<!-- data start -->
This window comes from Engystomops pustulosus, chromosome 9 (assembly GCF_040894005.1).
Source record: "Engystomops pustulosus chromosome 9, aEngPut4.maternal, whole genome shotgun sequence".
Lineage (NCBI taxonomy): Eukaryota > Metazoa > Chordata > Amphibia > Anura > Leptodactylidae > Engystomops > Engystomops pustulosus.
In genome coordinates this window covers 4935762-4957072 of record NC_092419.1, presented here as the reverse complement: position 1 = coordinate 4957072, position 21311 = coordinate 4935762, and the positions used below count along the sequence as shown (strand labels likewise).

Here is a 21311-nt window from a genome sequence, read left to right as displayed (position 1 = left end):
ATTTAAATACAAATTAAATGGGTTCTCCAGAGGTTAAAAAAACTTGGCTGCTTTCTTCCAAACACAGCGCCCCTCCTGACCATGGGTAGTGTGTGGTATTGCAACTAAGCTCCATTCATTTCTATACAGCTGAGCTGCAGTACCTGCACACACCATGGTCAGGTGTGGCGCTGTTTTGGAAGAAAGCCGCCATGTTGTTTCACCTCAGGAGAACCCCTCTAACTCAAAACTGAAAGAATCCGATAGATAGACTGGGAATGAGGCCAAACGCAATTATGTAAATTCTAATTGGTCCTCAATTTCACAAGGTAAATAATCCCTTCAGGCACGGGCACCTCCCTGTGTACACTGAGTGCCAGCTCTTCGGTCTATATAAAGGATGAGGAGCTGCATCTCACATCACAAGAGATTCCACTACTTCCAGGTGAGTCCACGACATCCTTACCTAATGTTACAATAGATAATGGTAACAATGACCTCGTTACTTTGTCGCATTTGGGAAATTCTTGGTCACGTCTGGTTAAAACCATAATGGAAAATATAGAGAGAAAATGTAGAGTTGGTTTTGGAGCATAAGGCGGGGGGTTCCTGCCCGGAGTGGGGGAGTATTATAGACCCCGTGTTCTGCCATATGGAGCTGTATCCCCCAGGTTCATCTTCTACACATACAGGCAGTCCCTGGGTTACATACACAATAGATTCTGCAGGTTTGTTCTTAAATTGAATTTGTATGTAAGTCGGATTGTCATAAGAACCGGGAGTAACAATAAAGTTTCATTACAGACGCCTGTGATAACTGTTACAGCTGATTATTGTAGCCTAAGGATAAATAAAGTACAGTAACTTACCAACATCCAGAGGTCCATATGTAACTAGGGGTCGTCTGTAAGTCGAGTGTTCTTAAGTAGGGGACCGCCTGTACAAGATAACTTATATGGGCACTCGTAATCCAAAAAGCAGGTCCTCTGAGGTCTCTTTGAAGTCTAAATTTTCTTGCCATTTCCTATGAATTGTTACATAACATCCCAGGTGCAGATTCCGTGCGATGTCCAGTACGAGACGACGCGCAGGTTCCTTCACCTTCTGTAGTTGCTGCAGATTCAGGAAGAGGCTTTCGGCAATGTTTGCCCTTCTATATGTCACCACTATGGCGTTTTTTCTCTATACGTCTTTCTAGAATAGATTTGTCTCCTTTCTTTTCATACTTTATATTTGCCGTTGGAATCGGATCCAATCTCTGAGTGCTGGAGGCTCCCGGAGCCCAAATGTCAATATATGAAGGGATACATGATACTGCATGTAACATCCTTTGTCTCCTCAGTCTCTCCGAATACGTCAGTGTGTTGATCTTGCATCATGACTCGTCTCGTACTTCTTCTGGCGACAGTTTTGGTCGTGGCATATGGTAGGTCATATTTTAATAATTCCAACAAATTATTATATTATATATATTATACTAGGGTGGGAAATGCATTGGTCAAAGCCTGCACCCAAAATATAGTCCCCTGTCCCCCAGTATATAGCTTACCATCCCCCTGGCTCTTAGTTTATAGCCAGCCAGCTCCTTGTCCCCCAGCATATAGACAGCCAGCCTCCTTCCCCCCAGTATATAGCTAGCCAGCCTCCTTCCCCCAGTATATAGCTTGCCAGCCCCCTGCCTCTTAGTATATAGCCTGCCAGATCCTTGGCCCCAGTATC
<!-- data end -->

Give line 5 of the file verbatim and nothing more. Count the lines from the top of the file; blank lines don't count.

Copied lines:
Here is a 21311-nt window from a genome sequence, read left to right as displayed (position 1 = left end):